DIR: Wes Anderson • WRI: Wes Anderson, Hugo Guinness • PRO: Steven M. Rales, Scott Rudin, Jeremy Dawson, Wes Anderson • DOP: Robert D. Yeoman • ED: Barney Pilling • MUS: Alexandre Desplat • DES: Adam Stockhausen • CAST: Saoirse Ronan, Ralph Fiennes, Tilda Swinton, Edward Norton
It’s safe to say that ever since his third feature, the irresistibly charming and endearing The Royal Tenenbaums, Wes Anderson has managed to establish himself as one of the most distinguishable and idiosyncratic directors in contemporary American cinema. In the past decade, Anderson has taken us from on board an eccentric oceanographer’s submarine while he seeks revenge on a glow-in-the-dark shark, to a luxury train travelling across India whilst three brothers seek spiritual enlightenment, to the tale of an anthropomorphic fox as he outsmarts three dim-witted farmers, and then to a fictional island off the coast of New England where two love-struck teenagers decide to elope after meeting at an amateur performance of Noye’s Fludde. As a result of this exceptionally offbeat aesthetic, his trademark dry wit, Anderson has won critical acclaim from both sides of the Atlantic, and there are certainly not many modern directors whose films can create such an air of anticipation amongst the more cine-literate of regular cinema attendees.
His eighth feature, The Grand Budapest Hotel, is certainly no exception and on this occasion, Anderson delves into the fantastical world of Mittel-Europa and takes inspiration from Stefan Zweig, the late Austrian writer who rose to prominence in the 1920s and 1930s before fleeing the continent as a result of the Second World War. The film however, is not a direct adaptation of anything in particular from Zweig’s body of work; instead, Anderson has seemingly infused his latest feature with several techniques and principles that are rooted in Zweig’s oeuvre. As a result, Anderson has created a film that will not only please his legions of followers; it might also have the power to sway even the most cynical of Anderson’s detractors.
The film begins with a young girl silently paying her respects to a memorial stone bust of an author famous for his book, ‘The Grand Budapest Hotel’. From there, Anderson takes us back in time to the author’s experiences whilst staying at the hotel, located in an alpine resort in the fictional European principality of Zubrowka, and his relationship with one of the hotel’s most frequent guests, Zero Moustafa (played with gravitas by F. Murray Abraham). The aging Zero recounts to the author (Jude Law) his days working as a lobby boy in the hotel in the 1930s; back when the Grand Budapest was a lavish and opulent palace, full of decadent ornamentations and rich, vibrant decors, and back when it attracted only the most esteemed and refined individuals. It is here where we are introduced to the human embodiment of the sophisticated and flamboyant surroundings, one Gustave H (an extraordinary turn by Ralph Fiennes who showcases his little-known talent for comedy), the loquacious concierge who has a penchant for seducing the more senior female guests, and who takes the young, pencil-moustachio’d Zero under his wing. After one of Gustave’s former flings bequeaths a valuable Renaissance painting to him in her will, her discontented family, headed by Adrien Brody, do everything in their power to deprive Gustave of the prized, ‘Boy with Apple’.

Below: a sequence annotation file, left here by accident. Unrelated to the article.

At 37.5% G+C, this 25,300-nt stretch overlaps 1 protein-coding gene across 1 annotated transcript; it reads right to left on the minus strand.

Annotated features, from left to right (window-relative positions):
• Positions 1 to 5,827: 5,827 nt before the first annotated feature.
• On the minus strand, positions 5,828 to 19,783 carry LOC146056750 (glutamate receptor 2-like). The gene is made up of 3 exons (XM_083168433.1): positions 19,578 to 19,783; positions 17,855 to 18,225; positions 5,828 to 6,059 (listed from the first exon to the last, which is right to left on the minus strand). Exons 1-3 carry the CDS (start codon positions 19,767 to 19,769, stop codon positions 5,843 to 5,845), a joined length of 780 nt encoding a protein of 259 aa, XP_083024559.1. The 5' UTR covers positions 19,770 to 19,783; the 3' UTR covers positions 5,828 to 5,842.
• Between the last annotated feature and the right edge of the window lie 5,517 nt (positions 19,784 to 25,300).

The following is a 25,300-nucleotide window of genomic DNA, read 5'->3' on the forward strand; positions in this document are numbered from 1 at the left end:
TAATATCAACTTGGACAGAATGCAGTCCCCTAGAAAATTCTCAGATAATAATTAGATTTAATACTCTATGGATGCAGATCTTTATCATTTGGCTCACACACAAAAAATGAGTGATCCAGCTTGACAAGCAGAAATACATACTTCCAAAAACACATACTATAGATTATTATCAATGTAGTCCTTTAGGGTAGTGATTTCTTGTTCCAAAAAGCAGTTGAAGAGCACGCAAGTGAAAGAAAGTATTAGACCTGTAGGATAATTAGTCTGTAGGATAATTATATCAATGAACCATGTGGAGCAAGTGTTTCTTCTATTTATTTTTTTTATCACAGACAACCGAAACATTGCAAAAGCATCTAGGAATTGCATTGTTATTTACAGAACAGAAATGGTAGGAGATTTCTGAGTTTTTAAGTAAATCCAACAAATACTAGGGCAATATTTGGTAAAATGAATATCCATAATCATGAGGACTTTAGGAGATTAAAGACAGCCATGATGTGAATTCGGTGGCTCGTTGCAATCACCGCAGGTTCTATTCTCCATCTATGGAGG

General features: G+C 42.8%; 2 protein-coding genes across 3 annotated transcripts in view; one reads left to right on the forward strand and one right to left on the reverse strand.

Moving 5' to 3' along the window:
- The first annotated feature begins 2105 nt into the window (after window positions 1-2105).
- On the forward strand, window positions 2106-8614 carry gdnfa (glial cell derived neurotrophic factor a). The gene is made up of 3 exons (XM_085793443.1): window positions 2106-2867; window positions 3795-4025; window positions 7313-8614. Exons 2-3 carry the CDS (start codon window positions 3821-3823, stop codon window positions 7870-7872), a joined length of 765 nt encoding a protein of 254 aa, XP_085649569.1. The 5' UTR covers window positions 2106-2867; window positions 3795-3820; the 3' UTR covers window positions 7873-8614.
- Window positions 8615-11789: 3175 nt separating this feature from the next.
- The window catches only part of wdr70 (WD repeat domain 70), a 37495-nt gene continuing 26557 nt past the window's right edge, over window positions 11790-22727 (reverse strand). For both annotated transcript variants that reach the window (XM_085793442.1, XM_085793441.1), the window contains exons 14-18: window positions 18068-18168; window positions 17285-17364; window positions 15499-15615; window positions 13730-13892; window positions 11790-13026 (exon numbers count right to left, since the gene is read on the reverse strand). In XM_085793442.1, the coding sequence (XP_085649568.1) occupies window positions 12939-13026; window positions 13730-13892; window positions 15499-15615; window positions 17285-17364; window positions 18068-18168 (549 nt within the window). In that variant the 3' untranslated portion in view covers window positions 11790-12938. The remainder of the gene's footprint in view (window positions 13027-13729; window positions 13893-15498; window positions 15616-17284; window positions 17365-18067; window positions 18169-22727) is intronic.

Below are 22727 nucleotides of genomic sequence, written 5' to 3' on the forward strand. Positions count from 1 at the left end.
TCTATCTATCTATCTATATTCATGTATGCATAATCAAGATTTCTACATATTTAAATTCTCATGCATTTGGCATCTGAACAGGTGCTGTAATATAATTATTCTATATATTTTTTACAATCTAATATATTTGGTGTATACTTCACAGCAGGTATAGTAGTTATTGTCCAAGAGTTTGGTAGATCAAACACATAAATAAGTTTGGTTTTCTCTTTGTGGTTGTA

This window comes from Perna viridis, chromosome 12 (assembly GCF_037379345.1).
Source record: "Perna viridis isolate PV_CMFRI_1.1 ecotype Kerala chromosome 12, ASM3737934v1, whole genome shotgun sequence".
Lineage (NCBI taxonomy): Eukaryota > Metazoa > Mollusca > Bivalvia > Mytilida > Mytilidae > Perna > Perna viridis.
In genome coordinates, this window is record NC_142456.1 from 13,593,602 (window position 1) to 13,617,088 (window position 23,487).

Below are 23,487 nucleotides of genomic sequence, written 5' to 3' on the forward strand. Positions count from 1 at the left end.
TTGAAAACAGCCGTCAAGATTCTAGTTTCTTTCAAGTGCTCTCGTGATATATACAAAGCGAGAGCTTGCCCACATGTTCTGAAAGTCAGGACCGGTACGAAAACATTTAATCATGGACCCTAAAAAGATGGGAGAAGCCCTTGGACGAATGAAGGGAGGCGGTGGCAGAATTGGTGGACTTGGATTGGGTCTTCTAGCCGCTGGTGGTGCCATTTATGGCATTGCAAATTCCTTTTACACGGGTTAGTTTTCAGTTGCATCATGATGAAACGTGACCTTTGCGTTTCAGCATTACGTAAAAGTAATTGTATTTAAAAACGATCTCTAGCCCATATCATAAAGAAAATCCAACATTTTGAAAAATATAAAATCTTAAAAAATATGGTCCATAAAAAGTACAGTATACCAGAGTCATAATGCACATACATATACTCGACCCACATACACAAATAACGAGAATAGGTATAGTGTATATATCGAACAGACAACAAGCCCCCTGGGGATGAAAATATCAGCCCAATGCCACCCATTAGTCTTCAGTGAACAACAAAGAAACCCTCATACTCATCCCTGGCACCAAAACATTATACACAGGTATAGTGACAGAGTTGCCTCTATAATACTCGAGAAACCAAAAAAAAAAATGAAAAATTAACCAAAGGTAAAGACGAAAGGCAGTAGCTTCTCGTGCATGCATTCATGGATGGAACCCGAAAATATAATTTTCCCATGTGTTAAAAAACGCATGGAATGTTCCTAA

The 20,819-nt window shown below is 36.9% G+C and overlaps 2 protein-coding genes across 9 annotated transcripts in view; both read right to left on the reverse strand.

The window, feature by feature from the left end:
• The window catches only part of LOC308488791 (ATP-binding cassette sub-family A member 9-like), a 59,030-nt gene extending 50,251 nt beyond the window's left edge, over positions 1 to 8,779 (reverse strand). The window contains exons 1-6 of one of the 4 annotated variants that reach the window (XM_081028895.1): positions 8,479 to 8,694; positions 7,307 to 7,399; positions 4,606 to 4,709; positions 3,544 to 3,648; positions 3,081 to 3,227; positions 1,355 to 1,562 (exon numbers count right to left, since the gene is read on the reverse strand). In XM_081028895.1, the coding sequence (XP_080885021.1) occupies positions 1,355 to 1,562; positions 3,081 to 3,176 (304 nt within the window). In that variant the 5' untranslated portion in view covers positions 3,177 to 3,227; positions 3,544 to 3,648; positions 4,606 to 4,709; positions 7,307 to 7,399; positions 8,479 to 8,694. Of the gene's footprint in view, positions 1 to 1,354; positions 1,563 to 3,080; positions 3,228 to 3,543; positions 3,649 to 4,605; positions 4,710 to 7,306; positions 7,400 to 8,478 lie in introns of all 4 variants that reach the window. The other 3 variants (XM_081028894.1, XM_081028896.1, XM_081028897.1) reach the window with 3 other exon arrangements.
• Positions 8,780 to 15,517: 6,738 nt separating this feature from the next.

With The Grand Budapest Hotel, Anderson seems to be not so concerned with history, but with the history of cinema; we can see references to Kubrick and F.W. Murnau, and the plot descends into an elaborate caper full of bizarre character studies, wondrous sequences (including a superb cat-and-mouse chase where Gustave and Zero zoom down a precarious mountain atop a toboggan in pursuit of Willem Dafoe on skis), and meticulously-designed, glamorous sets that are reminiscent of the traits of classical Hollywood films and murder-mysteries. Anderson retains many of the unique characteristics and oddities that have come to epitomise his aesthetic, with added bursts of black humour, and moments of subtle melancholy and poignancy.
Such is the power of the fantastical images that they seem to possess an almost-ethereal quality, and by the time the film enters its final third, you find yourself daydreaming, completely lost in Anderson’s whimsical universe. While the tone remains relatively light-hearted throughout, the film’s more melancholic moments catch you off guard, but that’s not to say they are contrived or overly-sentimental; it’s a testament to Anderson’s skill and ability that he can create moments of intense sadness in a film such as this without drowning them in affect.
With The Grand Budapest Hotel, Anderson has proven that he is undoubtedly a master of his craft and that he is currently at the peak of his powers. While many critics have found his films fastidious and favouring style over substance, the same can simply not be said about his latest. He has created a film that is utterly captivating, endlessly enjoyable, and so awe-inspiring, that it invites viewers to return again and again; if not for the gloriously detailed compositions, then for the magnificent performances from the ensemble cast, the rich characterisation, and the strangely moving ending that will linger long in the mind.
15A (See IFCO for details)
The Grand Budapest Hotel is released on 7th March 2014